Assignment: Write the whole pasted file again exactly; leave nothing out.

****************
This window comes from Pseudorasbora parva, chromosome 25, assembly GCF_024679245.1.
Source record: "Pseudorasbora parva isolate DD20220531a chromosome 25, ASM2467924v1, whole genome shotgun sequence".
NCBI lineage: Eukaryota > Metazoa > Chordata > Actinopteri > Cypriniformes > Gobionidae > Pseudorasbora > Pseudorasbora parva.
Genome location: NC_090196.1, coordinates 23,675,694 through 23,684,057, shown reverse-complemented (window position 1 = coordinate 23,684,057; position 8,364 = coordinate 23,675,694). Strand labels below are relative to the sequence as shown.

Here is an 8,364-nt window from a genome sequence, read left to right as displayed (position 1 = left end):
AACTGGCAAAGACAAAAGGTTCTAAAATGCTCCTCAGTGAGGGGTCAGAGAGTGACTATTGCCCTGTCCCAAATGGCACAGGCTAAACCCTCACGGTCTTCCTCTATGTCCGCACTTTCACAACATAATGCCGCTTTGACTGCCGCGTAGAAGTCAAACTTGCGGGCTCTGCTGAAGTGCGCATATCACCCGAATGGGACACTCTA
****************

This window comes from Pseudorasbora parva, chromosome 25, assembly GCF_024679245.1.
Source record: "Pseudorasbora parva isolate DD20220531a chromosome 25, ASM2467924v1, whole genome shotgun sequence".
NCBI lineage: Eukaryota > Metazoa > Chordata > Actinopteri > Cypriniformes > Gobionidae > Pseudorasbora > Pseudorasbora parva.
Genome location: NC_090196.1, coordinates 23,675,694 through 23,684,057, shown reverse-complemented (window position 1 = coordinate 23,684,057; position 8,364 = coordinate 23,675,694). Strand labels below are relative to the sequence as shown.

Here is an 8,364-nt window from a genome sequence, read left to right as displayed (position 1 = left end):
AACTGGCAAAGACAAAAGGTTCTAAAATGCTCCTCAGTGAGGGGTCAGAGAGTGACTATTGCCCTGTCCCAAATGGCACAGGCTAAACCCTCACGGTCTTCCTCTATGTCCGCACTTTCACAACATAATGCCGCTTTGACTGCCGCGTAGAAGTCAAACTTGCGGGCTCTGCTGAAGTGCGCATATCACCCGAATGGGACACTCTA